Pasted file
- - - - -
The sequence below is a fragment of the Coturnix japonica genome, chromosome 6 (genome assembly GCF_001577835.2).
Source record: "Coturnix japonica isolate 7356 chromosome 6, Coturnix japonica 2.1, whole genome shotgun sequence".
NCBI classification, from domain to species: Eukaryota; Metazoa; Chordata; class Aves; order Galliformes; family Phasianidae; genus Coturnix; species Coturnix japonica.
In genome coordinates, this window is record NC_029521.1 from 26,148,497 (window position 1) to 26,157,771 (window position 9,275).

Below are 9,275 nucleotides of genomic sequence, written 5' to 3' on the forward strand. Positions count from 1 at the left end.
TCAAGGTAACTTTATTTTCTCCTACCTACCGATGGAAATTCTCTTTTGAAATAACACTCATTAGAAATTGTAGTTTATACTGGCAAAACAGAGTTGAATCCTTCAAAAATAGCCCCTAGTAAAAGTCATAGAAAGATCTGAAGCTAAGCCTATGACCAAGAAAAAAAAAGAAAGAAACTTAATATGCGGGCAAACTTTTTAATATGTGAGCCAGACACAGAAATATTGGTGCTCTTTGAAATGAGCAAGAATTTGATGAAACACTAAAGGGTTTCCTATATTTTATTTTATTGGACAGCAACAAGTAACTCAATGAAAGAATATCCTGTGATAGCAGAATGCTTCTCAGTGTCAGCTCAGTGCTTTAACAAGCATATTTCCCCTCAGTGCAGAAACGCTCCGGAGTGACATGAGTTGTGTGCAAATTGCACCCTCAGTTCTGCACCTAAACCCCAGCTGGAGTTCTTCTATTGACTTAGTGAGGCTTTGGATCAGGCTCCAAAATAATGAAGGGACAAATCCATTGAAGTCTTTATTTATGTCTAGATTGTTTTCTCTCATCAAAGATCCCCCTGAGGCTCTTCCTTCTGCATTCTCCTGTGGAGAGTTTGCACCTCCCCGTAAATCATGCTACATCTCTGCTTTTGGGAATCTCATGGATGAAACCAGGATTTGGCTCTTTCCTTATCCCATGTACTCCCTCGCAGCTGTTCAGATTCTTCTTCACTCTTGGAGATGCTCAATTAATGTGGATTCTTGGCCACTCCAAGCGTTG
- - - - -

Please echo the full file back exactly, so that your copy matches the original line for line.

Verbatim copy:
The sequence below is a fragment of the Coturnix japonica genome, chromosome 6 (genome assembly GCF_001577835.2).
Source record: "Coturnix japonica isolate 7356 chromosome 6, Coturnix japonica 2.1, whole genome shotgun sequence".
NCBI classification, from domain to species: Eukaryota; Metazoa; Chordata; class Aves; order Galliformes; family Phasianidae; genus Coturnix; species Coturnix japonica.
In genome coordinates, this window is record NC_029521.1 from 26,148,497 (window position 1) to 26,157,771 (window position 9,275).

Below are 9,275 nucleotides of genomic sequence, written 5' to 3' on the forward strand. Positions count from 1 at the left end.
TCAAGGTAACTTTATTTTCTCCTACCTACCGATGGAAATTCTCTTTTGAAATAACACTCATTAGAAATTGTAGTTTATACTGGCAAAACAGAGTTGAATCCTTCAAAAATAGCCCCTAGTAAAAGTCATAGAAAGATCTGAAGCTAAGCCTATGACCAAGAAAAAAAAAGAAAGAAACTTAATATGCGGGCAAACTTTTTAATATGTGAGCCAGACACAGAAATATTGGTGCTCTTTGAAATGAGCAAGAATTTGATGAAACACTAAAGGGTTTCCTATATTTTATTTTATTGGACAGCAACAAGTAACTCAATGAAAGAATATCCTGTGATAGCAGAATGCTTCTCAGTGTCAGCTCAGTGCTTTAACAAGCATATTTCCCCTCAGTGCAGAAACGCTCCGGAGTGACATGAGTTGTGTGCAAATTGCACCCTCAGTTCTGCACCTAAACCCCAGCTGGAGTTCTTCTATTGACTTAGTGAGGCTTTGGATCAGGCTCCAAAATAATGAAGGGACAAATCCATTGAAGTCTTTATTTATGTCTAGATTGTTTTCTCTCATCAAAGATCCCCCTGAGGCTCTTCCTTCTGCATTCTCCTGTGGAGAGTTTGCACCTCCCCGTAAATCATGCTACATCTCTGCTTTTGGGAATCTCATGGATGAAACCAGGATTTGGCTCTTTCCTTATCCCATGTACTCCCTCGCAGCTGTTCAGATTCTTCTTCACTCTTGGAGATGCTCAATTAATGTGGATTCTTGGCCACTCCAAGCGTTG